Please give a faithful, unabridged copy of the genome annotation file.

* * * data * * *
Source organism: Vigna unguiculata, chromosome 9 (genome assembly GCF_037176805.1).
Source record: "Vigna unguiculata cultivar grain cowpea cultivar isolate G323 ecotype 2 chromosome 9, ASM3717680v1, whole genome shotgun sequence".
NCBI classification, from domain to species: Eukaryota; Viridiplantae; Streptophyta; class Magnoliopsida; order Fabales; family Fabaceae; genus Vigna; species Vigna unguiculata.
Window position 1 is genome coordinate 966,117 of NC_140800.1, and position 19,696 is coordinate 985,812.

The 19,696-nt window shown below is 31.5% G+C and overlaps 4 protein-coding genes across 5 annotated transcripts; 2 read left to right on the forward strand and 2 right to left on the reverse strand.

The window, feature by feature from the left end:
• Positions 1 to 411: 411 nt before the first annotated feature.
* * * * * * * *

Source organism: Vigna unguiculata, chromosome 9 (genome assembly GCF_037176805.1).
Source record: "Vigna unguiculata cultivar grain cowpea cultivar isolate G323 ecotype 2 chromosome 9, ASM3717680v1, whole genome shotgun sequence".
NCBI classification, from domain to species: Eukaryota; Viridiplantae; Streptophyta; class Magnoliopsida; order Fabales; family Fabaceae; genus Vigna; species Vigna unguiculata.
Window position 1 is genome coordinate 966,117 of NC_140800.1, and position 19,696 is coordinate 985,812.

The 19,696-nt window shown below is 31.5% G+C and overlaps 4 protein-coding genes across 5 annotated transcripts; 2 read left to right on the forward strand and 2 right to left on the reverse strand.

The window, feature by feature from the left end:
• Positions 1 to 411: 411 nt before the first annotated feature.